Friday, November 14, 2008

Fiction Friday: Temeraire

This is one of the best books I've read in ages, adult or YA. It had grazed my consciousness, sorta kinda, and then something brought it to my attention again. Hmmm. Think we do have a copy of that in the library. I fished it out a couple of weeks ago, and devoured it in short order, before promptly ordering the rest of the series for the school library. What's the gist? Historical fantasy: the Napoleonic Wars between Britain and France, from the point of view of the British. Oh, and the military includes an aerial corps. With dragons. Excellent dragons.
It's terrific writing, great imagination, a sense of history, good storytelling. I put it in the hands of several of my keenest fantasy readers, and they've all read it fast, asked for more and are evangelising about it independently. One of them, who'd been at the top of the list, hopping from foot to foot for months waiting for Brisingr, and enjoyed that, said this was the best book he'd read in ages and ages (and where's the next one, miss?). Well done Naomi Novik.
Temeraire is the first book (also published as His Majesty's Dragon), and then follow Throne of Jade, Black Powder War, Empire of Ivory, Victory of Eagles. The last only in hardback until February next year. Peter Jackson has the film rights (director of The Lord of the Rings series. Yes, him. Should be good! - but probably not for a couple of years). Naomi Novik's website is here .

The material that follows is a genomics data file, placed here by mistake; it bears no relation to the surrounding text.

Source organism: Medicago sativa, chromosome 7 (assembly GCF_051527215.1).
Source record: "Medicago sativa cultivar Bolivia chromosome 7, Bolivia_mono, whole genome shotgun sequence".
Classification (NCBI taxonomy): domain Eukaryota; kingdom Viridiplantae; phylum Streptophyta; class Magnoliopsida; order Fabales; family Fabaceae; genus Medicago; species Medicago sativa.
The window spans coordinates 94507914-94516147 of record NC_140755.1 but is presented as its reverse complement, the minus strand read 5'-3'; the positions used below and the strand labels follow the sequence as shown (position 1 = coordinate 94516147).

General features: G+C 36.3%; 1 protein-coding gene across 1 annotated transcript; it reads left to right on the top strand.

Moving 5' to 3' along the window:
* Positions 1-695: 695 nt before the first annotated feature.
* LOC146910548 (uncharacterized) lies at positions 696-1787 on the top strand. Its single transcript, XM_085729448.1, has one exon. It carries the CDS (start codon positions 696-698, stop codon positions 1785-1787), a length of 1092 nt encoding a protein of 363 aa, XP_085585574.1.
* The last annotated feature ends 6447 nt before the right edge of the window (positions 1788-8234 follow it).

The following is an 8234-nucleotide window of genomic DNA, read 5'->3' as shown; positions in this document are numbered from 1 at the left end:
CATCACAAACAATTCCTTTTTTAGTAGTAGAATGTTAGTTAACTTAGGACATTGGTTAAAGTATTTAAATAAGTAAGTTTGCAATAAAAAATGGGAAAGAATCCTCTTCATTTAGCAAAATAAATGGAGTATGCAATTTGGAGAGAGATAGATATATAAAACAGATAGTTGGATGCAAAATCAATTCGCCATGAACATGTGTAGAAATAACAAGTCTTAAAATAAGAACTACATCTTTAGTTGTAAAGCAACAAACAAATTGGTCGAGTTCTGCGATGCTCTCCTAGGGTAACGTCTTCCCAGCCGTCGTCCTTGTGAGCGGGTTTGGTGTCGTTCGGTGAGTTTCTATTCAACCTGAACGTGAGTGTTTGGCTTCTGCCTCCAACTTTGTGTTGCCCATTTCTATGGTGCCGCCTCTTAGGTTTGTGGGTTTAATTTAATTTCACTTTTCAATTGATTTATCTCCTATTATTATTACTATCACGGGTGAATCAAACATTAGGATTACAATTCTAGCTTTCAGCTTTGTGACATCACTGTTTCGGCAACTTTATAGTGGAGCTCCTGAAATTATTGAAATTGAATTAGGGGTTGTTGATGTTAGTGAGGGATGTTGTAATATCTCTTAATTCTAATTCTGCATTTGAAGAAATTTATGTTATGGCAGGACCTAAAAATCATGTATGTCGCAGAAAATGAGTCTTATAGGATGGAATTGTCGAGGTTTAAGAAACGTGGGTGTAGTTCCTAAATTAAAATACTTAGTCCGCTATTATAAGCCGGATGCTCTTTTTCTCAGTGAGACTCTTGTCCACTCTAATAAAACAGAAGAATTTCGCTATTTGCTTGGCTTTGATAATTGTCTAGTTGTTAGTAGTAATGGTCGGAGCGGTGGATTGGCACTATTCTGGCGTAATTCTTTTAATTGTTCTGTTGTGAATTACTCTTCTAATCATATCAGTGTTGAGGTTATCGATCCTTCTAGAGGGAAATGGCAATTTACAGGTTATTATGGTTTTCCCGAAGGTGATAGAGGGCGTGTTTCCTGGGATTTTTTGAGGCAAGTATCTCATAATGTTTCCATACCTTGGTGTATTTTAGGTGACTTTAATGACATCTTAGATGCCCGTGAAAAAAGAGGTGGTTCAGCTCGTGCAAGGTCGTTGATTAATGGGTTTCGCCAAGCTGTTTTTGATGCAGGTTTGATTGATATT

The cover on the copy I had in the library is a more painterly thing, less graphic - I like these striking covers, and the kids do too. As you would have gathered, we have a building list of reservations, and they're turning over fast.
The object lesson for me - and I've made a conscious effort to read more of the YA fiction this year than last - I've always read it, of course, but this year even more - is that a) I'll make happy discoveries for myself and b) never underestimate a good book, well-recommended. I know my enthusiasm meant more than if I'd just said, what about this? without having read it myself.
Oh, and will I admit to adding these to my personal library at home?
Image source: The Book Depository .

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